When you get an endorsement, you’ll get a mark on your commercial driver’s license, which means you won’t have to carry any additional documentation to show you have earned an endorsement. You’ll either get your new driver’s license with the endorsement marked the day you pass the test, or you’ll get it mailed to you shortly thereafter.
What Are the Benefits of Becoming a Hazmat Truck Driver?
You may be wondering, with all the required training and certification, why should you go through the trouble to become a hazmat truck driver? It turns out, there are some pretty convincing reasons. Let’s look at a few of the benefits of becoming a truck driver who can haul hazardous materials.
1. Job Security
This reason applies to any job in the trucking industry. Since 2005, the trucking industry has been dealing with a shortage of truck drivers. As current drivers retire and fewer young people go into trucking, many companies are scrambling to try to fill positions. While this creates a headache for some companies, it means the industry has plenty of opportunities. If you have the skills it takes to effectively transport hazardous materials, you can expect to find a job easily and for that job to remain secure.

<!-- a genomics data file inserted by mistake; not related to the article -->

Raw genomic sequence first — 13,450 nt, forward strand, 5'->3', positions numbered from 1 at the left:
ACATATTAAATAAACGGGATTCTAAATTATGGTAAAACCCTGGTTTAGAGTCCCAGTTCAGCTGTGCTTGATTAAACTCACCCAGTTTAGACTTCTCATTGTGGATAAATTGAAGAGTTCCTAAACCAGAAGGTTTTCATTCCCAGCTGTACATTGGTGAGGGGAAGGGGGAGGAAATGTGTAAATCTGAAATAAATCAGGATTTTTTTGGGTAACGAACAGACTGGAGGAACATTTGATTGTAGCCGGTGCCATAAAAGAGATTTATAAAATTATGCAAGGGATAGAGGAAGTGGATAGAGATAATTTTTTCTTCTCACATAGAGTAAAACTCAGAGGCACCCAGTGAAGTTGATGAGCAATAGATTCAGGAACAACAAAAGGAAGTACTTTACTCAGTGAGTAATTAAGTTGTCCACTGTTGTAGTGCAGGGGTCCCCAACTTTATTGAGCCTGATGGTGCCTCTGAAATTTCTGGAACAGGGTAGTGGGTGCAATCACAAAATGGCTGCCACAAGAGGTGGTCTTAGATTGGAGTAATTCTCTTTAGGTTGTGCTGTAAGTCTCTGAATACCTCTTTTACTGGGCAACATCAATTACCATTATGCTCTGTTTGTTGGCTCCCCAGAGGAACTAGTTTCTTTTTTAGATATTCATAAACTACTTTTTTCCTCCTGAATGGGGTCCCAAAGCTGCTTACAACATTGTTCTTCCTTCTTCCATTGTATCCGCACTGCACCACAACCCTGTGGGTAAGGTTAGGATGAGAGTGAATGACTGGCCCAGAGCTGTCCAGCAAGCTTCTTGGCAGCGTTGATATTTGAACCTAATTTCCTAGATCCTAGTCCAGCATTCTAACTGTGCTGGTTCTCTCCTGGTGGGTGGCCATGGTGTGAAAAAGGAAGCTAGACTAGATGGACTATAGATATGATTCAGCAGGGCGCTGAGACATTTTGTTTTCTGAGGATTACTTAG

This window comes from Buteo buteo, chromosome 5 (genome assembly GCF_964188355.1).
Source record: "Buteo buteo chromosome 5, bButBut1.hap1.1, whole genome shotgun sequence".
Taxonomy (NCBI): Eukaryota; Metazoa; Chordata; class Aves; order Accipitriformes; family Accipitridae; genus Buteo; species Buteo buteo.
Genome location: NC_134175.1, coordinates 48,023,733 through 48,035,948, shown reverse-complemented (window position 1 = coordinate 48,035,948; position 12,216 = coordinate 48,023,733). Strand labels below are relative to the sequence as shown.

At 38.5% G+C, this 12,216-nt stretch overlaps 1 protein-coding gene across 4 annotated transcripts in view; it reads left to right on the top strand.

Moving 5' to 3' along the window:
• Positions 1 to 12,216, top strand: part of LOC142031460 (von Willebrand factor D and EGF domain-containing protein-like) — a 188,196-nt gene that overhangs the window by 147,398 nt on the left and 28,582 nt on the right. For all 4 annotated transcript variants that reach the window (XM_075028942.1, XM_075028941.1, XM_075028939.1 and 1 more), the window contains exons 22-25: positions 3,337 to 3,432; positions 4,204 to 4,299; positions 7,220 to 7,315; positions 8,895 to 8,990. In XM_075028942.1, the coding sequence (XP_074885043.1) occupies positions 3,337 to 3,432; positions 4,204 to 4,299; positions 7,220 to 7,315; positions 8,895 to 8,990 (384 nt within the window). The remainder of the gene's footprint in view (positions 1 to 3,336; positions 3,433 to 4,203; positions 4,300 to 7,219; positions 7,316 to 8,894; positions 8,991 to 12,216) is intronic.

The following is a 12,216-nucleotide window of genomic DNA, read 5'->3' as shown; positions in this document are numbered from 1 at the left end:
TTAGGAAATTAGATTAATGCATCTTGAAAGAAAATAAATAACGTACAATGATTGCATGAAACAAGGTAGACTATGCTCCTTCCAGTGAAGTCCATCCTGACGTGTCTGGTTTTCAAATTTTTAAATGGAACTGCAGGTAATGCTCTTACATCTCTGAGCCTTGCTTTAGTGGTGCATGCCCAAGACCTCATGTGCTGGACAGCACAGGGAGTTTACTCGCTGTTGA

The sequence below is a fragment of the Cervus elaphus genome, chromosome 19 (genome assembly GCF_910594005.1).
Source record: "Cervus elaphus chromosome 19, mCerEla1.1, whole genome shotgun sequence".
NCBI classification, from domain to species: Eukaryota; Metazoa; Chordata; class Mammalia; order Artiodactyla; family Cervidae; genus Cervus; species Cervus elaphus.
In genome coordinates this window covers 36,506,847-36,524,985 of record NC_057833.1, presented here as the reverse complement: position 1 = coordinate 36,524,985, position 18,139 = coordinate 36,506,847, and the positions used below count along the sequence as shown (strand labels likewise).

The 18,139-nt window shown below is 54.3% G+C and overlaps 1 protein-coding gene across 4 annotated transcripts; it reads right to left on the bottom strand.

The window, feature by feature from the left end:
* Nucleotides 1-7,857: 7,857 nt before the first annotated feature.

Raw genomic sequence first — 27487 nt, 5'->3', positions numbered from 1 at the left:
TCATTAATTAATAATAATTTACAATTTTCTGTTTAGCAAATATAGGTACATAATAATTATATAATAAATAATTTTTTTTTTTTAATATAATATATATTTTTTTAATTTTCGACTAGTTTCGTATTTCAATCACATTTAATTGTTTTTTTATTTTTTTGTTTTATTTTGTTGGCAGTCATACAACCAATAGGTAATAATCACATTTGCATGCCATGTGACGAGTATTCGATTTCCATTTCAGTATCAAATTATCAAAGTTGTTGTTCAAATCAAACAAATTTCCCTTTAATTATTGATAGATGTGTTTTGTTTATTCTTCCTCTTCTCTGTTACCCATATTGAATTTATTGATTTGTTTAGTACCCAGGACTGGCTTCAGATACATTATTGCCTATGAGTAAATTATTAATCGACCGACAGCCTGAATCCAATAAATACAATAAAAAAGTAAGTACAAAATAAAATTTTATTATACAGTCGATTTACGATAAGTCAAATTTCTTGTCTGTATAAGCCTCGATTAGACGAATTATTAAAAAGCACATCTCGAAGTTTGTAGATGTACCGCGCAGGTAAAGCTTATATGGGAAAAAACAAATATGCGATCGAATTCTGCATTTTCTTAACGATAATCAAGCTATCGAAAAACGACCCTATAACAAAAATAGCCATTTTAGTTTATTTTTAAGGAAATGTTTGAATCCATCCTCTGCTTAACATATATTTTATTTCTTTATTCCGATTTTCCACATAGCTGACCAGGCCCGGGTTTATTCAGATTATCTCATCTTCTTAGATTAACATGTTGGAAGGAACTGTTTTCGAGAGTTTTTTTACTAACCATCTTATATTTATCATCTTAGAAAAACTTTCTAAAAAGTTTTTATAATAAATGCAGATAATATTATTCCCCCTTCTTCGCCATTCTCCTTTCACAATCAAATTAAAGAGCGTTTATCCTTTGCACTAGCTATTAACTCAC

2. Good Salary
Salary is a crucial factor for just about anyone when considering a career path or a job opportunity. Truck drivers tend to enjoy a comfortable living, without needing to go into debt for a college degree. Especially due to the worker shortage mentioned above, companies are willing to pay truck drivers good money. This fact is especially true for hazmat drivers, who enjoy some of the highest salaries in the trucking industry. According to Glassdoor, a company that collects salary reports, the average salary for a hazmat driver is over $50,000 a year.
3. Competitive Edge
Whether you’re already a truck driver or are looking to become one, adding a hazmat endorsement to your CDL, along with the proper training, can make you more marketable in the field. If a company needs some drivers to transport hazardous materials, even if it’s only on occasion, the fact that you’re up to the task will give you a competitive edge over job applicants who only have their CDL. If you’re looking for a way to stand out, a hazmat endorsement is an excellent way to do just that.